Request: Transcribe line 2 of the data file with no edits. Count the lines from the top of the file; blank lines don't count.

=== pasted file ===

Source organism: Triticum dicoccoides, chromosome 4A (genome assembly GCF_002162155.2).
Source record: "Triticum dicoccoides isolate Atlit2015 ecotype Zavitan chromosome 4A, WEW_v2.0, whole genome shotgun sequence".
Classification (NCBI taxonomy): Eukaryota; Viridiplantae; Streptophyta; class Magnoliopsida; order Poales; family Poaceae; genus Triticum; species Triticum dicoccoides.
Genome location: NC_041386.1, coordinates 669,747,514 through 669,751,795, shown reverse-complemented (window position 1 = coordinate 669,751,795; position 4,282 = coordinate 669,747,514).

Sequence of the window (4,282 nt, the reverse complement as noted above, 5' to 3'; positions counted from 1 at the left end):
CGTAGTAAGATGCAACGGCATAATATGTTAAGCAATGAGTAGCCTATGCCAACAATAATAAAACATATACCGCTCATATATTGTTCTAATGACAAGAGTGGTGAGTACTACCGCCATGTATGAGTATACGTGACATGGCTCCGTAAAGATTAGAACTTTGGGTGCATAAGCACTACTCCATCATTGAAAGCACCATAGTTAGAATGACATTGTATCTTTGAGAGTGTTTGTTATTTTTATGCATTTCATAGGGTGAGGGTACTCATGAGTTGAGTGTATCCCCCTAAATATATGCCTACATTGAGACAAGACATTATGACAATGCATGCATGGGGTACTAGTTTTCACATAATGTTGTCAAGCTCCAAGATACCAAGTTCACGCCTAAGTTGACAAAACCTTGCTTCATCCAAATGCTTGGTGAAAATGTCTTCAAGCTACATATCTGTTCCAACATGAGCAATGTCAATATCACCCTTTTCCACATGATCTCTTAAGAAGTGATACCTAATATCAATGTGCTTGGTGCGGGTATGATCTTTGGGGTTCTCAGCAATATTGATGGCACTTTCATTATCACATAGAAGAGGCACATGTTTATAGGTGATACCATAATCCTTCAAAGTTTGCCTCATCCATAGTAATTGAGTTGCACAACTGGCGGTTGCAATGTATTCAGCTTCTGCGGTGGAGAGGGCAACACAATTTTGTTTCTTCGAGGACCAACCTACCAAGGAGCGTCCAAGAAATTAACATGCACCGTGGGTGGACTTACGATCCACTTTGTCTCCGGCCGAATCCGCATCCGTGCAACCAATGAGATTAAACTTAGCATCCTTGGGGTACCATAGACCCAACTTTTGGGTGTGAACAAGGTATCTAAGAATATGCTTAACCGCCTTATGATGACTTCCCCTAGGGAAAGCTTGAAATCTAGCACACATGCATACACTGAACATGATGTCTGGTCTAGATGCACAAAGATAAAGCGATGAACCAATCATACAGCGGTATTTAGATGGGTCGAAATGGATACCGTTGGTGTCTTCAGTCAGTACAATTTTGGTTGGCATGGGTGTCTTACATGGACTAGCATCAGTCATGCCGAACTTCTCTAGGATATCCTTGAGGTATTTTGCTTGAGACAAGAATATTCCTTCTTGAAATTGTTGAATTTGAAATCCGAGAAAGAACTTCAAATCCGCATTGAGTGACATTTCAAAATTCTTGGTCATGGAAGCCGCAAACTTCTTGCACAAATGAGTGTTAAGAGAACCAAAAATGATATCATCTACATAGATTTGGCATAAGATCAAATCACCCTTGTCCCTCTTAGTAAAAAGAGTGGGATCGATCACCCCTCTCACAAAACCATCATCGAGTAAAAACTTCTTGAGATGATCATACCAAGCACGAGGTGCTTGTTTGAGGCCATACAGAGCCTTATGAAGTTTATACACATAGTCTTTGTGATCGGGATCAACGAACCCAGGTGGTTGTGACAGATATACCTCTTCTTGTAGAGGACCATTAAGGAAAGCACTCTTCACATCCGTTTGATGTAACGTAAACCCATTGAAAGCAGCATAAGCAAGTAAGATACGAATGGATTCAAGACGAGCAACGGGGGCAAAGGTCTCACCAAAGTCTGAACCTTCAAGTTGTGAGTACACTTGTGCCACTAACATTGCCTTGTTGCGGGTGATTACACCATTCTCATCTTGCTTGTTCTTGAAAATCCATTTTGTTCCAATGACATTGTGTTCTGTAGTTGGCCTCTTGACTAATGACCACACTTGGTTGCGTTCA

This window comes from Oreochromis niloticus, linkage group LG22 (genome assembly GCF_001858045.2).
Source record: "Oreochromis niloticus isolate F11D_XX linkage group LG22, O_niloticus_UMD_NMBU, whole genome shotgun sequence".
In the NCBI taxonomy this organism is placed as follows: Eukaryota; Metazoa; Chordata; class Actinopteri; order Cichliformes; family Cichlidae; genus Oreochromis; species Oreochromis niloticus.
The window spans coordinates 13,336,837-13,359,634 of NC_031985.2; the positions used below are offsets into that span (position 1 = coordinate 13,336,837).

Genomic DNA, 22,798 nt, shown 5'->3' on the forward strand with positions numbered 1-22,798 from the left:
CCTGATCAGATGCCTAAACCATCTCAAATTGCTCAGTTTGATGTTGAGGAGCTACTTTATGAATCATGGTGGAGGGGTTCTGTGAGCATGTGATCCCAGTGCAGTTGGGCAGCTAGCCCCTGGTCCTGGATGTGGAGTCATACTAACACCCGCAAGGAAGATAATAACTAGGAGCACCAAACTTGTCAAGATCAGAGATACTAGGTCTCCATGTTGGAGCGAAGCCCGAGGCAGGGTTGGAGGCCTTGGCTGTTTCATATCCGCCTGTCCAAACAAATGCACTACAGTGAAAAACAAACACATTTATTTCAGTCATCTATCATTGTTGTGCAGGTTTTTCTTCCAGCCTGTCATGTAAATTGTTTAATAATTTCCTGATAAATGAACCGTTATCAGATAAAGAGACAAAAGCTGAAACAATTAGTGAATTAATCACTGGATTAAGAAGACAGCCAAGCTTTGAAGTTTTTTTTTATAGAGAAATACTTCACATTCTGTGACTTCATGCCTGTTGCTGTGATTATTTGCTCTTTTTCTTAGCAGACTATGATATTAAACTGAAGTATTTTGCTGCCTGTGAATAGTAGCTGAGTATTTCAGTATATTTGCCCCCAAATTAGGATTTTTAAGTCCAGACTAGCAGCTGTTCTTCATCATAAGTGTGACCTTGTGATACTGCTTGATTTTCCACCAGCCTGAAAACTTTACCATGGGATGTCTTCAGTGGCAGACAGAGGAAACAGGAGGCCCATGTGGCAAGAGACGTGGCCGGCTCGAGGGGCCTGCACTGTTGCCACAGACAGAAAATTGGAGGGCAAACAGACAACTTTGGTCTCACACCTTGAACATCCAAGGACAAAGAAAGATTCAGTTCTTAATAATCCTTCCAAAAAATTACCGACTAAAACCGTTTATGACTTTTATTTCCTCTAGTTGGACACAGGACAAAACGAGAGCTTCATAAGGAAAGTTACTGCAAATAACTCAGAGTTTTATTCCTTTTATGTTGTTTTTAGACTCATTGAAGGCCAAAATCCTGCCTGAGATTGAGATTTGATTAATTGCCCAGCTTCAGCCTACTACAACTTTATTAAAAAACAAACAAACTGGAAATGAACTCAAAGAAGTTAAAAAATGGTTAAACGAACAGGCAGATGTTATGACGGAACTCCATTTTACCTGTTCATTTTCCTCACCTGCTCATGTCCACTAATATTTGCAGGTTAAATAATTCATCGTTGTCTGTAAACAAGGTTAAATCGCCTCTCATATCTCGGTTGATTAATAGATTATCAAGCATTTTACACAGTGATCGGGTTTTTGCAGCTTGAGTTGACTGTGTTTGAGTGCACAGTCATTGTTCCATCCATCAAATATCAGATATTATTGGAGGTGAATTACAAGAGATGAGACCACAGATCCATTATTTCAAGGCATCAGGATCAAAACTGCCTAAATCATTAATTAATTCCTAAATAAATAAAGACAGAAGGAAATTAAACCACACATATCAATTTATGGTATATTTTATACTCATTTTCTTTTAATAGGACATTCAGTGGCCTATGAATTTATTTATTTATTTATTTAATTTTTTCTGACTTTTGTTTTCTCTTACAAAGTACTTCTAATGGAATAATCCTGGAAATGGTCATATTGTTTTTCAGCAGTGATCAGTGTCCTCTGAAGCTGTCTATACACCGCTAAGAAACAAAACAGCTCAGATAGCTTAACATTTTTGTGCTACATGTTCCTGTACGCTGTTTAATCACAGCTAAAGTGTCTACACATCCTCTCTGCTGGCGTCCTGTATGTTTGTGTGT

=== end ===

Source record: "Triticum dicoccoides isolate Atlit2015 ecotype Zavitan chromosome 4A, WEW_v2.0, whole genome shotgun sequence".